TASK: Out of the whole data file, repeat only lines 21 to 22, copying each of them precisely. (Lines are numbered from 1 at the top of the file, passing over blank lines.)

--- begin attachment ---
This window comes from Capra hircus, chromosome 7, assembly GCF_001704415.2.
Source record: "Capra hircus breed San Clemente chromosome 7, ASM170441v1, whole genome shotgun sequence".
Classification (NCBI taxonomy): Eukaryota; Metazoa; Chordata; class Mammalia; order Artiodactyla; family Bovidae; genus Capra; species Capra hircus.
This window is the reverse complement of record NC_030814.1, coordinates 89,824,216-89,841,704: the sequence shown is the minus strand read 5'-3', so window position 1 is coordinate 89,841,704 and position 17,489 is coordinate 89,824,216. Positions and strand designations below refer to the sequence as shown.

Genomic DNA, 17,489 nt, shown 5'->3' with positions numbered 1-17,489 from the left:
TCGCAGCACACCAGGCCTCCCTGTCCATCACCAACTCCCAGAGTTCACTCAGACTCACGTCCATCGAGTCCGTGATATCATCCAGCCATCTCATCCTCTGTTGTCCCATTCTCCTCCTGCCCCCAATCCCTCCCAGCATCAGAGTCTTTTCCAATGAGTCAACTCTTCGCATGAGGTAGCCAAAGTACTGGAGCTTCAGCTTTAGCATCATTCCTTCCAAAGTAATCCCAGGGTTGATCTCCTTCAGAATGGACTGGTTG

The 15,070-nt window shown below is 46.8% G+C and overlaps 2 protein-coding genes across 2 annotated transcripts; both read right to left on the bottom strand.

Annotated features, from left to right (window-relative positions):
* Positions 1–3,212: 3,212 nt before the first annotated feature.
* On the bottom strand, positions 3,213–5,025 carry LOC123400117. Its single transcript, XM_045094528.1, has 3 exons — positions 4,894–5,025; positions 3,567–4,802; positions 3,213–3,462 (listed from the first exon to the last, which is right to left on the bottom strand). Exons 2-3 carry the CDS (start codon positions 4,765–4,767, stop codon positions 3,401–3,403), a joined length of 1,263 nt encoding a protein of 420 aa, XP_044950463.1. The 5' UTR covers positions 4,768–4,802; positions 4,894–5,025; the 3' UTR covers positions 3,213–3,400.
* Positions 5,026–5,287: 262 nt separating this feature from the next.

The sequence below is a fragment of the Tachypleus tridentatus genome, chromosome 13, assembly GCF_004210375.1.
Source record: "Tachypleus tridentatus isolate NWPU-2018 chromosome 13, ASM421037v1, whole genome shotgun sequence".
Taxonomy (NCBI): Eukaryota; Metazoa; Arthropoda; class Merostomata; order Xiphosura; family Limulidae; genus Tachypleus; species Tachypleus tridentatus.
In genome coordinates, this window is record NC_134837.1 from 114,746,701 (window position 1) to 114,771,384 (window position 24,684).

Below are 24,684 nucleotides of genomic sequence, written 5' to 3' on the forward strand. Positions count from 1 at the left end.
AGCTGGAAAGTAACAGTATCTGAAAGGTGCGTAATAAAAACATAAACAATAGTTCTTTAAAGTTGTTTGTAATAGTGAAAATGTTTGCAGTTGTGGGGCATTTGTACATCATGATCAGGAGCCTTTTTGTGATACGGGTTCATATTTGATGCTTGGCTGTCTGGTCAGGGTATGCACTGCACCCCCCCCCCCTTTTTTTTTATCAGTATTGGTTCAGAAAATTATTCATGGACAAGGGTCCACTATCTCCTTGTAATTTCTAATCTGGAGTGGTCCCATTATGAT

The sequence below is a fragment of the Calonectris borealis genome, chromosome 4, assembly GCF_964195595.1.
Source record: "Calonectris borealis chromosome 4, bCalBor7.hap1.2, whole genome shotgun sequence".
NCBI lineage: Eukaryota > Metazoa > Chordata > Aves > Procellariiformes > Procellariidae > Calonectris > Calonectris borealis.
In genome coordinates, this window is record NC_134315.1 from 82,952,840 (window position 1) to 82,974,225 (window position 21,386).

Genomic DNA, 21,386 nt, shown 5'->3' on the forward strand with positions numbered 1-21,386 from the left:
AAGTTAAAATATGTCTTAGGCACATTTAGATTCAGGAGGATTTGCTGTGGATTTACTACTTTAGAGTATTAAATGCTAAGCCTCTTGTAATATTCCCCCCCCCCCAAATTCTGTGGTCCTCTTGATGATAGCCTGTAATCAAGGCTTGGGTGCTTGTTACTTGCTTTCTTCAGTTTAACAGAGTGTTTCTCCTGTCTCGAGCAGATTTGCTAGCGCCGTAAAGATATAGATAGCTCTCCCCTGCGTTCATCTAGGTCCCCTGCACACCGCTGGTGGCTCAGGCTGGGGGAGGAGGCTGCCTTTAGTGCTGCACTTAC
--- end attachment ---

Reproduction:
In genome coordinates, this window is record NC_134315.1 from 82,952,840 (window position 1) to 82,974,225 (window position 21,386).

Genomic DNA, 21,386 nt, shown 5'->3' on the forward strand with positions numbered 1-21,386 from the left: